Keats is known as the youngest of English romantic poets. John Keats “greatest poems –‘The Eve of St. Agnes’, the six magnificent odes, ‘Lamia’; some of his finest sonnets—were written between January and September of 1819 when his remarkable poetic genius had just began to realize itself” (Romanticism 470). “Romantic poets are famous for describing the world as a subjective experience, one in which the important things happen to the human heart” (Kelly 26). The poem “La Belle Dame sans Merci” proves John Keats was a romantic poet. One of the most notable things about John Keats’s ballad ‘La Belle Dame sans Merci’ is the sly way it presents one of the key issues of romantic philosophy” (Kelly 24). The characters in the poem show romantic qualities. The “knight-at-arms / alone and palely loitering” and “a lady in the meads / full beautiful – a fairy child” show ideas of romanticism by using medieval creatures (Keats 1&2, 13&14). “it is a fairy standard conceit in romanticism to identify love as a part of internal self, as more a matter of one persons mind than as meeting two” (Kelly 25).
The characters during the knights’ dream are also medieval creatures, “I saw pale kings and princes too / pale warriors, death – pale were they all” (Keats 37-38). The settings in the poem also show romantic characteristics. In the beginning of the poem it is morning, which represents that a new day has come. It shows a new beginning to a well off and happy life. So he thinks. The lady’s “elfin grot” represents cold, damp, and scary things to come into the mans life. “I shut her wild, wild eyes”-‘the repetition suggests a euphemism for sex’ – “with kisses four” (Galens 20).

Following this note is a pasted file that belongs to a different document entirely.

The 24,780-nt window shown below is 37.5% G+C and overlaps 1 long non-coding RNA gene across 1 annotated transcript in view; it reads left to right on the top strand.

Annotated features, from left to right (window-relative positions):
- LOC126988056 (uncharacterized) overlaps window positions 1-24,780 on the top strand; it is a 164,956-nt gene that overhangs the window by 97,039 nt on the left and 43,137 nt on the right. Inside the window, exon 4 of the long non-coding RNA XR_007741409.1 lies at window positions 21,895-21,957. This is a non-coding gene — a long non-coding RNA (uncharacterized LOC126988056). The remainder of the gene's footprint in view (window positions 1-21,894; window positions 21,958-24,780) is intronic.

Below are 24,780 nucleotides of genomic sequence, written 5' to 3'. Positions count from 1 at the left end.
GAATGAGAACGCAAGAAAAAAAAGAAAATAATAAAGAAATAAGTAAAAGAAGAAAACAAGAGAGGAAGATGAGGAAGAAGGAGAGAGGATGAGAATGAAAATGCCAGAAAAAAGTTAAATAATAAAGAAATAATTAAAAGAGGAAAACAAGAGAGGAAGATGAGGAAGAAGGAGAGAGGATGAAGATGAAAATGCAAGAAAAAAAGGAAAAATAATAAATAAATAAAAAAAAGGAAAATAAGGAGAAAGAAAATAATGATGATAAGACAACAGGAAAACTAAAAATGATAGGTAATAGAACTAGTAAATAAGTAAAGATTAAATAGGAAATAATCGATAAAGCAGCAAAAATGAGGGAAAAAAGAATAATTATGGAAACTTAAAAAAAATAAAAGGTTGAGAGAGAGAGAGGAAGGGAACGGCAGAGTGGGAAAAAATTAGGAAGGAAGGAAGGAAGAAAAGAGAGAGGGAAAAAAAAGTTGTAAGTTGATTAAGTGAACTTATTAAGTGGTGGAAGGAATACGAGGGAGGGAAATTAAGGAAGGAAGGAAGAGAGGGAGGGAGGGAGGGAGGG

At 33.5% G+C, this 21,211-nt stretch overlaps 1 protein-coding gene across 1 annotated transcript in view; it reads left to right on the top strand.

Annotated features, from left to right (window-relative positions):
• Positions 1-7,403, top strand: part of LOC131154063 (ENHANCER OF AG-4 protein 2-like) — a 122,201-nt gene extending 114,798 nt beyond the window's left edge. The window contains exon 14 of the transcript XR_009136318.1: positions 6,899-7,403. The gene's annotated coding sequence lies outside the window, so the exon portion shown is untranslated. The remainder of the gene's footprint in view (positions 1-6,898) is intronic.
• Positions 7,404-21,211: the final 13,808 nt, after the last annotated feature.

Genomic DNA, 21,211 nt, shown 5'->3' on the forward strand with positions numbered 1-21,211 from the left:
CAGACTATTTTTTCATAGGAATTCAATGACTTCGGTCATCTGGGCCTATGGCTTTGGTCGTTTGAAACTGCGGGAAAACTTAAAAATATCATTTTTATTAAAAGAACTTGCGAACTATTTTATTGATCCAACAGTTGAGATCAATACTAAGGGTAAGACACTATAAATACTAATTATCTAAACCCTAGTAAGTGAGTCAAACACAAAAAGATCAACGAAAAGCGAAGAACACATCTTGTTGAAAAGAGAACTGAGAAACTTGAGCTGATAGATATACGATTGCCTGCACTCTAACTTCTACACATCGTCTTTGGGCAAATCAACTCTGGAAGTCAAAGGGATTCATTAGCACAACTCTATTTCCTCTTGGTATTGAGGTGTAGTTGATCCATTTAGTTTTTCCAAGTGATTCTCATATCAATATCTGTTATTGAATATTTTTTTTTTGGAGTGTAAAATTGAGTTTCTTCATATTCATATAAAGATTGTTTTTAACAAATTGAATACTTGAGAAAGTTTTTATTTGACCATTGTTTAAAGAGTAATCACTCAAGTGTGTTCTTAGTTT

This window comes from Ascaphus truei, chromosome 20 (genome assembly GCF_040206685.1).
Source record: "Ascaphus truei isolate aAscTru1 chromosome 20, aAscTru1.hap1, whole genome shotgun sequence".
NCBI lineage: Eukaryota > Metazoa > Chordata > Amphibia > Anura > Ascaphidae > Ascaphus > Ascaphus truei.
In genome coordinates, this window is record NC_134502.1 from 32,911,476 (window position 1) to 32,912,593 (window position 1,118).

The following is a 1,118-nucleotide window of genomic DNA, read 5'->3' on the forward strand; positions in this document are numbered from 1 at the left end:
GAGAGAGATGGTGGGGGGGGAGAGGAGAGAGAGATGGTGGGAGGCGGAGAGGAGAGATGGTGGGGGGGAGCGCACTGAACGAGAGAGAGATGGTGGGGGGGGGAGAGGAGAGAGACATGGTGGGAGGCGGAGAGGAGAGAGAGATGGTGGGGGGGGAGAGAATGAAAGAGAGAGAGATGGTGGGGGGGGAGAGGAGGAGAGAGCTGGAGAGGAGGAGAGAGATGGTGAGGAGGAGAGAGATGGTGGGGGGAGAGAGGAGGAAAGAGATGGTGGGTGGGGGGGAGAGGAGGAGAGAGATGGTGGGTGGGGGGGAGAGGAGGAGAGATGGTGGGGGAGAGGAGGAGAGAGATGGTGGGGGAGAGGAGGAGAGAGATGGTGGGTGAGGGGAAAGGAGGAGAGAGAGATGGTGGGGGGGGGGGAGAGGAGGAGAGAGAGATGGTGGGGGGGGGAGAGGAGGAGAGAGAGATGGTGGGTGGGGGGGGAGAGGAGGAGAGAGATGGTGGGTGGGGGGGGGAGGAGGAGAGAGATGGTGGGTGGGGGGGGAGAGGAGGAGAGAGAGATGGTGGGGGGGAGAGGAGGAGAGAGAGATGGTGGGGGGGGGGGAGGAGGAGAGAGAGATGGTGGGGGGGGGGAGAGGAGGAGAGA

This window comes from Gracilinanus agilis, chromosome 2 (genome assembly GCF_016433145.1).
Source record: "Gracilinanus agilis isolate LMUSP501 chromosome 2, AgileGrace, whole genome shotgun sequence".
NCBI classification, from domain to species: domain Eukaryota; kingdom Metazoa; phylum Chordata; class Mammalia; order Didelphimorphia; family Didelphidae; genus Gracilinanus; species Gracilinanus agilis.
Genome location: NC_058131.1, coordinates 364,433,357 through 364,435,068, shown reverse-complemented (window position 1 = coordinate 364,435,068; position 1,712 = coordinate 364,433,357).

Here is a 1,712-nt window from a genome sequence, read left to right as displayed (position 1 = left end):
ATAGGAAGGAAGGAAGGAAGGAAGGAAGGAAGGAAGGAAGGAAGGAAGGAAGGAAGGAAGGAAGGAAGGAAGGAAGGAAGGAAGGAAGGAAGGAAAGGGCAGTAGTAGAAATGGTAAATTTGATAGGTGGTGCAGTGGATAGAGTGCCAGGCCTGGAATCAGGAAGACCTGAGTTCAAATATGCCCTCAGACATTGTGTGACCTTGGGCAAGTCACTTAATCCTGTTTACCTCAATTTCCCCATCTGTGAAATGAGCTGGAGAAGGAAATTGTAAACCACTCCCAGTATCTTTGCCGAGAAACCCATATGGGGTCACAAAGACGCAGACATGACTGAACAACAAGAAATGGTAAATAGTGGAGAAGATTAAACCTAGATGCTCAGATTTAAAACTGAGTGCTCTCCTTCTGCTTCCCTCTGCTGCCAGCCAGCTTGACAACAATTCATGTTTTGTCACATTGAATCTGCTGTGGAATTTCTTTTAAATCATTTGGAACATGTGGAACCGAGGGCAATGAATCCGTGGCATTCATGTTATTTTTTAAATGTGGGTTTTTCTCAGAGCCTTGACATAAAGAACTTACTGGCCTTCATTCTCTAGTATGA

The knight has a dream after the lady lulls him to sleep. It is a foreshadowing trait to the poem. It shows the man would be very unhappy with her. During the dream, kings, princes, and pale warriors cry “La Belle Dame sans Merci / Hath thee in thrall”, which means the lady who shows no mercy has you enslaved. When the knight wakes up on the cold hills side it represents winter which means the end of life. “At the beginning and end of the poem, the knight remains on the cold hills side, still waiting on his love to return” (Galens 17).
The cold hills side also shows the man’s isolation and alienation from everyone. The setting in the poem foreshadows what will become of the knights and fairies relationship. “The knights fate, and through his descriptions of his fairy – loves beauty, readers see the caprice that brings doom. ” (Galens 20). The images of nature shown in the poem also show romantic qualities. The lady that the knight falls in love with is described as the child of a fairy. “Fairy stories often stem from rural folklore traditions” (Galens 21).
After the knight awakens to find the lady gone, “the world is described as one from which life has receded, using images associated with natures death each winter: the squirrels have stored their provisions for the long dead months, the grass in the lake has withered, and the birds have quit singing” (Galens 21). “The only signs of living nature after the lady disappears are the fading ones on the knights’ face” (Galens 21). In conclusion, the characters, the settings, and the images of nature in the poem show romantic characteristics. The background information on the romantic period proves the poem to be a romantic poem. In the terms of chivalric belief systems, earthly love is mortally serious concept: it is at once an all consuming renunciation of and at the same time the earthly manifestation of heavenly love.